How to manage your debt when it gets out of hand

The first thing I recommend is that you do NOT fall for the pitch of one of the many for-profit firms that say they do debt management, debt reduction or debt counseling.  They may imply — or even promise — that they can make significant reductions in your debt, or even eliminate it; but those promises are usually wildly exaggerated.  I have dealt with too many people who have signed up for these services and ended up with just as much debt as they went in with, and less money.

There is one organization that I do recommend.  It is the non-profit National Foundation for Credit Counseling (www.NFCC.org).  They do credit counseling, debt reduction, debt management, and even help with bankruptcy when that is appropriate.  Much of their service is free, and the rest has nominal charges.  I have sent people to them with excellent results.  For more information on how they work click to our feature article on Consumer Credit Counseling.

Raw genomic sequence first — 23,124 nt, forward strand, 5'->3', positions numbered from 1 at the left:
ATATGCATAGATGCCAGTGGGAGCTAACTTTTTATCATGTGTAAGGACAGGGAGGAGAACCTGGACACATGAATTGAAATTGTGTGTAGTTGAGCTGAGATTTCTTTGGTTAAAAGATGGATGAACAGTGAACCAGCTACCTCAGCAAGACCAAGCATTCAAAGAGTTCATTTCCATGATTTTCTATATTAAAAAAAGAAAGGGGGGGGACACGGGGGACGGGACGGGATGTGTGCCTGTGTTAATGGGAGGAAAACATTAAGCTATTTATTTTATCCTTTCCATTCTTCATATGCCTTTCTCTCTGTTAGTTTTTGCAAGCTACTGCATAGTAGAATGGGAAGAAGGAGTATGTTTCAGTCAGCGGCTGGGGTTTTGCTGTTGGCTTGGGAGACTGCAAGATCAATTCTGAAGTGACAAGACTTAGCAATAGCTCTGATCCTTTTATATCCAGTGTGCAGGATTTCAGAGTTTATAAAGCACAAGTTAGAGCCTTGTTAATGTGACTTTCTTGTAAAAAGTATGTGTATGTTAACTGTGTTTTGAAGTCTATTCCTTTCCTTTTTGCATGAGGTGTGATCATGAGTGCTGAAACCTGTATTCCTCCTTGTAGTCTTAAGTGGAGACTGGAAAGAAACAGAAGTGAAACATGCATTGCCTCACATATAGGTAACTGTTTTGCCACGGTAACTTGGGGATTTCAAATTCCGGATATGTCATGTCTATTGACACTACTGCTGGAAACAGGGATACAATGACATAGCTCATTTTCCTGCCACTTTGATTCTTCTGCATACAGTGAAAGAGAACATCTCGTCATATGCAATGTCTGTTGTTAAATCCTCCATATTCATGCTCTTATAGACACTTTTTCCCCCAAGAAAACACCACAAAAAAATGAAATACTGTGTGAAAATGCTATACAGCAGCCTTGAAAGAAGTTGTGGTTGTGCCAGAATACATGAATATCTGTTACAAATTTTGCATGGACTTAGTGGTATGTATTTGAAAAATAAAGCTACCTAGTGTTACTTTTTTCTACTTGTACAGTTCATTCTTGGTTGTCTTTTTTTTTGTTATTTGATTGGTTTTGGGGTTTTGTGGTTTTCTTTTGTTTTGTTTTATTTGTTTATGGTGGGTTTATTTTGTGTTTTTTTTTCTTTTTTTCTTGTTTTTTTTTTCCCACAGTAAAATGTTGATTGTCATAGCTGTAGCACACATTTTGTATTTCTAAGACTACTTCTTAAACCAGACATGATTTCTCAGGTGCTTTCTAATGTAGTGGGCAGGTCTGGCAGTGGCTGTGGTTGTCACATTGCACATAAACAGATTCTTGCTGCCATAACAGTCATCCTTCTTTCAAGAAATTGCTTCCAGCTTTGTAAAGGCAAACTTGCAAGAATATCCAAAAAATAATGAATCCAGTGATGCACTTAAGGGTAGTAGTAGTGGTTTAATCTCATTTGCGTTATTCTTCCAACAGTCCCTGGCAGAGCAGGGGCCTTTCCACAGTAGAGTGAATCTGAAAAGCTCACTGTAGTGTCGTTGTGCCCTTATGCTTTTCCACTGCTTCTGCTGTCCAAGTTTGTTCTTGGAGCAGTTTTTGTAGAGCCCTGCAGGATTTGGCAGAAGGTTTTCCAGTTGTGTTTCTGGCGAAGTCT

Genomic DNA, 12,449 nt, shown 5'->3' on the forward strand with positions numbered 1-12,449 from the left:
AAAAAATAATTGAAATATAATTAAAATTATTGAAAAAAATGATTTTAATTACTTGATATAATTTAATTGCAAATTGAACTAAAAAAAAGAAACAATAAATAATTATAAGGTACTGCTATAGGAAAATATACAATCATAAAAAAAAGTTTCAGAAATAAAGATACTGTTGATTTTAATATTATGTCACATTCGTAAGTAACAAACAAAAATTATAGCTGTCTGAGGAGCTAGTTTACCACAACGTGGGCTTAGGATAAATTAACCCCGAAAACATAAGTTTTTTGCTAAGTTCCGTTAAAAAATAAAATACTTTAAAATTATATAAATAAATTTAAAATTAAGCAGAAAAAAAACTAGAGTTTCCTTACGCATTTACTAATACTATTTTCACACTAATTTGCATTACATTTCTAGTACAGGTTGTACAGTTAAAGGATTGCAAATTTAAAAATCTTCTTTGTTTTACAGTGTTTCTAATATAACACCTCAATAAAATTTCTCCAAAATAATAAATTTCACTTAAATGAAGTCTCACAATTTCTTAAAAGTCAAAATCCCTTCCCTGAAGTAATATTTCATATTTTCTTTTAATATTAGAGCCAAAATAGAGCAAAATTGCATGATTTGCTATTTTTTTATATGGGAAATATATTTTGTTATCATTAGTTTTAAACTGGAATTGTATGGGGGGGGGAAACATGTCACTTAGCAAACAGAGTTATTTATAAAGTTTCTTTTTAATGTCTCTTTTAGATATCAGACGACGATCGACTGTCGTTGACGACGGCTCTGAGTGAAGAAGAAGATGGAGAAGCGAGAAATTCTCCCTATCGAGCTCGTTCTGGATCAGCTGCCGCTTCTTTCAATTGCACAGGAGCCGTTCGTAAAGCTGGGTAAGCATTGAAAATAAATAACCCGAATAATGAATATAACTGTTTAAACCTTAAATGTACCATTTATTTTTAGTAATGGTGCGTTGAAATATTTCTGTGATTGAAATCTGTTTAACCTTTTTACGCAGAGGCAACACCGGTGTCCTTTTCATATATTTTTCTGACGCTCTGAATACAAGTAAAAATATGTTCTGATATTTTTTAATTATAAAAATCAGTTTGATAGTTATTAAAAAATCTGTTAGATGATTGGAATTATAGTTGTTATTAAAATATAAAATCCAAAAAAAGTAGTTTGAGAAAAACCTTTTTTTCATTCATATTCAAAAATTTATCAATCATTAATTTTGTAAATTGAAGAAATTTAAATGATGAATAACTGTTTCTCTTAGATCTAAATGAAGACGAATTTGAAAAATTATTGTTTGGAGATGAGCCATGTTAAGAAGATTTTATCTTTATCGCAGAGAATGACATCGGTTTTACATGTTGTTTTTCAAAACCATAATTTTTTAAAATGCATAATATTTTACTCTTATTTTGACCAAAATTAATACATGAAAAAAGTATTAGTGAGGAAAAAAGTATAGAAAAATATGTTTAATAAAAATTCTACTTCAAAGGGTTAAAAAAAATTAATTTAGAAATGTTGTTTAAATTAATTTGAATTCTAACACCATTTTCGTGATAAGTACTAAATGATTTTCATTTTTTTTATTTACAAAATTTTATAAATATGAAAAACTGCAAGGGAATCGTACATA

When you do a budget, you can see how much a month you can afford to allocate to your debts.  Then the credit counselor will determine if they can get your creditors to freeze late payments and maybe interest.  Once that is determined they can set up a debt management plan under which you pay them monthly and they distribute the money to your creditors.

If you’re ready to find a counselor at NFCC, just go to:  NFCC: Find a Counselor Now.

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